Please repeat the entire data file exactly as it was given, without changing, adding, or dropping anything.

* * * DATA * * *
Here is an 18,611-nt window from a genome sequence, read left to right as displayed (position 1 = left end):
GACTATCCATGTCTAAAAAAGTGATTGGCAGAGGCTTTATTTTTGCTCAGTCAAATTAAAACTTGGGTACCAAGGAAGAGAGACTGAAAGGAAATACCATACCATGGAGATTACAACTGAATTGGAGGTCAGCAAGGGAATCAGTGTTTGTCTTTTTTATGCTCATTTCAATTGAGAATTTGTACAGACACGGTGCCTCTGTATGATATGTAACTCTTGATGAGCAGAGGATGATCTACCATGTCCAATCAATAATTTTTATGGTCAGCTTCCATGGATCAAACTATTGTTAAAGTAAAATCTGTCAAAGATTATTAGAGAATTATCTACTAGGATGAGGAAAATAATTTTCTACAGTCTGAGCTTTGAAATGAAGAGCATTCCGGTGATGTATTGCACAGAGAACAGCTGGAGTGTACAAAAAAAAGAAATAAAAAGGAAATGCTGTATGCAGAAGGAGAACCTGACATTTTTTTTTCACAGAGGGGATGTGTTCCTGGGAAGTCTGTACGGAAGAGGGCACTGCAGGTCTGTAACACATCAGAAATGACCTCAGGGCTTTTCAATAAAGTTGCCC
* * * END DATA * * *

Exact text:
Here is an 18,611-nt window from a genome sequence, read left to right as displayed (position 1 = left end):
GACTATCCATGTCTAAAAAAGTGATTGGCAGAGGCTTTATTTTTGCTCAGTCAAATTAAAACTTGGGTACCAAGGAAGAGAGACTGAAAGGAAATACCATACCATGGAGATTACAACTGAATTGGAGGTCAGCAAGGGAATCAGTGTTTGTCTTTTTTATGCTCATTTCAATTGAGAATTTGTACAGACACGGTGCCTCTGTATGATATGTAACTCTTGATGAGCAGAGGATGATCTACCATGTCCAATCAATAATTTTTATGGTCAGCTTCCATGGATCAAACTATTGTTAAAGTAAAATCTGTCAAAGATTATTAGAGAATTATCTACTAGGATGAGGAAAATAATTTTCTACAGTCTGAGCTTTGAAATGAAGAGCATTCCGGTGATGTATTGCACAGAGAACAGCTGGAGTGTACAAAAAAAAGAAATAAAAAGGAAATGCTGTATGCAGAAGGAGAACCTGACATTTTTTTTTCACAGAGGGGATGTGTTCCTGGGAAGTCTGTACGGAAGAGGGCACTGCAGGTCTGTAACACATCAGAAATGACCTCAGGGCTTTTCAATAAAGTTGCCC